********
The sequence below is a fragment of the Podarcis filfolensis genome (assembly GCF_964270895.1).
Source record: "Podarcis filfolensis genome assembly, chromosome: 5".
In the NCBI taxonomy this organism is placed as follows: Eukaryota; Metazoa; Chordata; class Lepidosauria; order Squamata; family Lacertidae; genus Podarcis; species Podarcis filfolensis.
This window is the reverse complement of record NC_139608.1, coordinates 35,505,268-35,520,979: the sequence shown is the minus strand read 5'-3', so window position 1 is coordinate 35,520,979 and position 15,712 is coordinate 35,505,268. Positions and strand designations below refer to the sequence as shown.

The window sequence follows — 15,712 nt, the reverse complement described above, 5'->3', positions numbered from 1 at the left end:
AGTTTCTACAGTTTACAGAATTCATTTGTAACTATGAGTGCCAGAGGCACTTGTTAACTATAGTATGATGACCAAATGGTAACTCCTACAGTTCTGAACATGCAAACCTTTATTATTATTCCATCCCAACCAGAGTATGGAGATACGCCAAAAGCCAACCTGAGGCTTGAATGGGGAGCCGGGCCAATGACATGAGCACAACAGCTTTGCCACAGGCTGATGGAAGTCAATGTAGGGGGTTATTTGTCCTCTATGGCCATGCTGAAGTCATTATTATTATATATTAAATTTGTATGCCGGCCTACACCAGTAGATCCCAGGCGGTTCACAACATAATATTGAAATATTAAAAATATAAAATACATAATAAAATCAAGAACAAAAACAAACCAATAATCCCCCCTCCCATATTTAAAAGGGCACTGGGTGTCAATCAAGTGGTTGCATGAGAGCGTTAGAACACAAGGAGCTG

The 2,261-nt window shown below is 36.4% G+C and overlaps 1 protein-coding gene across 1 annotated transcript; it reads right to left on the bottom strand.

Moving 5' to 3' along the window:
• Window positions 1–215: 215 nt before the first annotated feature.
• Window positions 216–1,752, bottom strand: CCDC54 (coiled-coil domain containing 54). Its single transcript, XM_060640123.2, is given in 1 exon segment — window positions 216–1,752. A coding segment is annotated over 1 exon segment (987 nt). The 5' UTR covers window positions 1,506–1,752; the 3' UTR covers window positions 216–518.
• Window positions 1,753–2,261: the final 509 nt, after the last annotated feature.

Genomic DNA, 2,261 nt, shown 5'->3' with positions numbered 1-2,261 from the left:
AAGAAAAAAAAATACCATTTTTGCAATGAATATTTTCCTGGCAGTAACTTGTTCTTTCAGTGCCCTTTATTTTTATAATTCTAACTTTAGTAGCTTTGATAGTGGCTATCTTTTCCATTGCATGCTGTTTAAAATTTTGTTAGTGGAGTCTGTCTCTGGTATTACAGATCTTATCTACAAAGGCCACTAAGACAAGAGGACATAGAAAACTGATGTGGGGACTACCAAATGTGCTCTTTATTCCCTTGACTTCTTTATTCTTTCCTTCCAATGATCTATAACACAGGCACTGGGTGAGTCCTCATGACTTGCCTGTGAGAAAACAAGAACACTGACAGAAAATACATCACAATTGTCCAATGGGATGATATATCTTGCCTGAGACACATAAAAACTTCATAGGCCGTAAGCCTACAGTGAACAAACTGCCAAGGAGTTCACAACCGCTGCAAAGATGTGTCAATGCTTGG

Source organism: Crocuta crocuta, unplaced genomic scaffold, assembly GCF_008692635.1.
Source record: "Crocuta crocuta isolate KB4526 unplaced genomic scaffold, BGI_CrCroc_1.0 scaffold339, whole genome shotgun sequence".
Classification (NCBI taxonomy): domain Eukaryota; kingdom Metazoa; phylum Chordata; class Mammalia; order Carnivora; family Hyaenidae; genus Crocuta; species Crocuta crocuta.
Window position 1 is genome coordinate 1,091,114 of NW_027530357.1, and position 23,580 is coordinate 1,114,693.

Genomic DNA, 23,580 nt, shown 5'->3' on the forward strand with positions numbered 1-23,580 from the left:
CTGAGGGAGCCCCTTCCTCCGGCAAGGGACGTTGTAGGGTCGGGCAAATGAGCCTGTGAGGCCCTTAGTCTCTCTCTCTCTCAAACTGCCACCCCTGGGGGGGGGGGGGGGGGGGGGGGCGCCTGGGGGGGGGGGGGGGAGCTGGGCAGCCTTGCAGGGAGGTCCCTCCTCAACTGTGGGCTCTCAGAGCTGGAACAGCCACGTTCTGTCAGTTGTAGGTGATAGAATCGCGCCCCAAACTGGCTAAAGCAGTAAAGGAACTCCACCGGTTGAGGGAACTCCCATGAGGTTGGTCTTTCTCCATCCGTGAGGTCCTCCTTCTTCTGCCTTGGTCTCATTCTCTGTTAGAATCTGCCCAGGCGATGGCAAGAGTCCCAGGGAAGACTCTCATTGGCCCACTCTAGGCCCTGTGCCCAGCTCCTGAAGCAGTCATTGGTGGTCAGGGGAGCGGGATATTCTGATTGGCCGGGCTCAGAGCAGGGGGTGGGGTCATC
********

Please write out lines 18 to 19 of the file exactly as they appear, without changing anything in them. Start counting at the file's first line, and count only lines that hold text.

Genomic DNA, 23,580 nt, shown 5'->3' on the forward strand with positions numbered 1-23,580 from the left:
CTGAGGGAGCCCCTTCCTCCGGCAAGGGACGTTGTAGGGTCGGGCAAATGAGCCTGTGAGGCCCTTAGTCTCTCTCTCTCTCAAACTGCCACCCCTGGGGGGGGGGGGGGGGGGGGGGGCGCCTGGGGGGGGGGGGGGGAGCTGGGCAGCCTTGCAGGGAGGTCCCTCCTCAACTGTGGGCTCTCAGAGCTGGAACAGCCACGTTCTGTCAGTTGTAGGTGATAGAATCGCGCCCCAAACTGGCTAAAGCAGTAAAGGAACTCCACCGGTTGAGGGAACTCCCATGAGGTTGGTCTTTCTCCATCCGTGAGGTCCTCCTTCTTCTGCCTTGGTCTCATTCTCTGTTAGAATCTGCCCAGGCGATGGCAAGAGTCCCAGGGAAGACTCTCATTGGCCCACTCTAGGCCCTGTGCCCAGCTCCTGAAGCAGTCATTGGTGGTCAGGGGAGCGGGATATTCTGATTGGCCGGGCTCAGAGCAGGGGGTGGGGTCATC